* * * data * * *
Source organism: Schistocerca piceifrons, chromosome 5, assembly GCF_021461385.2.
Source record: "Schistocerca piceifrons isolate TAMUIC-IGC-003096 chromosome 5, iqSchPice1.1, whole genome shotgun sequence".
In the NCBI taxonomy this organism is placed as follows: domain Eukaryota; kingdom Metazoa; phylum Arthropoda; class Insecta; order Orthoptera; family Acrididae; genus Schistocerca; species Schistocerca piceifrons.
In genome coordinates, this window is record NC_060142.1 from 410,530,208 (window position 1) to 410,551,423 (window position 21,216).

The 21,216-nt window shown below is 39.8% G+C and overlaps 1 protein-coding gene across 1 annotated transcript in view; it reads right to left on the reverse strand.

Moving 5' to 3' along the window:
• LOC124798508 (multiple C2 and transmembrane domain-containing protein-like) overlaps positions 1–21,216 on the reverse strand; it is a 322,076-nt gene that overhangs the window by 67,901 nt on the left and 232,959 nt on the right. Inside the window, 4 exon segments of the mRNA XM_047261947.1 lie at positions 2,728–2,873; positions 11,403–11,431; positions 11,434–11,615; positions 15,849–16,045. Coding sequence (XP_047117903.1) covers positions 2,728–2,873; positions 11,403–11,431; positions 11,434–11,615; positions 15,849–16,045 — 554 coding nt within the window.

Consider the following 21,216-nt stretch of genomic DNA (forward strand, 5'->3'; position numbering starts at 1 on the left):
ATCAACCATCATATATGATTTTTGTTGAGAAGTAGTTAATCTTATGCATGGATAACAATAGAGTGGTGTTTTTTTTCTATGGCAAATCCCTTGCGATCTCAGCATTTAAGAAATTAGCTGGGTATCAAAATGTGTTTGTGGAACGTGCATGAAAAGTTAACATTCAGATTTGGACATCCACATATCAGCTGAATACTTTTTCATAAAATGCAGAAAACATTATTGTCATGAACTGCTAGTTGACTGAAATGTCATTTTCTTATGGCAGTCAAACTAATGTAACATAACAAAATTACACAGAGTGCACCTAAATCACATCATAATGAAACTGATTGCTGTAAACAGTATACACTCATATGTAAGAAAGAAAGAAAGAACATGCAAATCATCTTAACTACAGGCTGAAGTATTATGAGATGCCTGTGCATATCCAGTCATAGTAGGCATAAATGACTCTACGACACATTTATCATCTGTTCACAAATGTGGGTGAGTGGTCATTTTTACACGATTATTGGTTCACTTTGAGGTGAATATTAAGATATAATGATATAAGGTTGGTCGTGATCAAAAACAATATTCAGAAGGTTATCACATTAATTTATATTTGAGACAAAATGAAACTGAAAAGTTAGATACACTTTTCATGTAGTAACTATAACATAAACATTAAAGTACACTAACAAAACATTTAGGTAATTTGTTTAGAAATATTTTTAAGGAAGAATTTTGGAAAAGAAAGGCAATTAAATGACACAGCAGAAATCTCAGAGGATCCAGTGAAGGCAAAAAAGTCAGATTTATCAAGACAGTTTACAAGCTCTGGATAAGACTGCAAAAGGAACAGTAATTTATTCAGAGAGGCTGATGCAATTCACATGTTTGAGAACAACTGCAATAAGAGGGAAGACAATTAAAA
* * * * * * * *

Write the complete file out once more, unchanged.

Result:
Source organism: Schistocerca piceifrons, chromosome 5, assembly GCF_021461385.2.
Source record: "Schistocerca piceifrons isolate TAMUIC-IGC-003096 chromosome 5, iqSchPice1.1, whole genome shotgun sequence".
In the NCBI taxonomy this organism is placed as follows: domain Eukaryota; kingdom Metazoa; phylum Arthropoda; class Insecta; order Orthoptera; family Acrididae; genus Schistocerca; species Schistocerca piceifrons.
In genome coordinates, this window is record NC_060142.1 from 410,530,208 (window position 1) to 410,551,423 (window position 21,216).

The 21,216-nt window shown below is 39.8% G+C and overlaps 1 protein-coding gene across 1 annotated transcript in view; it reads right to left on the reverse strand.

Moving 5' to 3' along the window:
• LOC124798508 (multiple C2 and transmembrane domain-containing protein-like) overlaps positions 1–21,216 on the reverse strand; it is a 322,076-nt gene that overhangs the window by 67,901 nt on the left and 232,959 nt on the right. Inside the window, 4 exon segments of the mRNA XM_047261947.1 lie at positions 2,728–2,873; positions 11,403–11,431; positions 11,434–11,615; positions 15,849–16,045. Coding sequence (XP_047117903.1) covers positions 2,728–2,873; positions 11,403–11,431; positions 11,434–11,615; positions 15,849–16,045 — 554 coding nt within the window.

Consider the following 21,216-nt stretch of genomic DNA (forward strand, 5'->3'; position numbering starts at 1 on the left):
ATCAACCATCATATATGATTTTTGTTGAGAAGTAGTTAATCTTATGCATGGATAACAATAGAGTGGTGTTTTTTTTCTATGGCAAATCCCTTGCGATCTCAGCATTTAAGAAATTAGCTGGGTATCAAAATGTGTTTGTGGAACGTGCATGAAAAGTTAACATTCAGATTTGGACATCCACATATCAGCTGAATACTTTTTCATAAAATGCAGAAAACATTATTGTCATGAACTGCTAGTTGACTGAAATGTCATTTTCTTATGGCAGTCAAACTAATGTAACATAACAAAATTACACAGAGTGCACCTAAATCACATCATAATGAAACTGATTGCTGTAAACAGTATACACTCATATGTAAGAAAGAAAGAAAGAACATGCAAATCATCTTAACTACAGGCTGAAGTATTATGAGATGCCTGTGCATATCCAGTCATAGTAGGCATAAATGACTCTACGACACATTTATCATCTGTTCACAAATGTGGGTGAGTGGTCATTTTTACACGATTATTGGTTCACTTTGAGGTGAATATTAAGATATAATGATATAAGGTTGGTCGTGATCAAAAACAATATTCAGAAGGTTATCACATTAATTTATATTTGAGACAAAATGAAACTGAAAAGTTAGATACACTTTTCATGTAGTAACTATAACATAAACATTAAAGTACACTAACAAAACATTTAGGTAATTTGTTTAGAAATATTTTTAAGGAAGAATTTTGGAAAAGAAAGGCAATTAAATGACACAGCAGAAATCTCAGAGGATCCAGTGAAGGCAAAAAAGTCAGATTTATCAAGACAGTTTACAAGCTCTGGATAAGACTGCAAAAGGAACAGTAATTTATTCAGAGAGGCTGATGCAATTCACATGTTTGAGAACAACTGCAATAAGAGGGAAGACAATTAAAA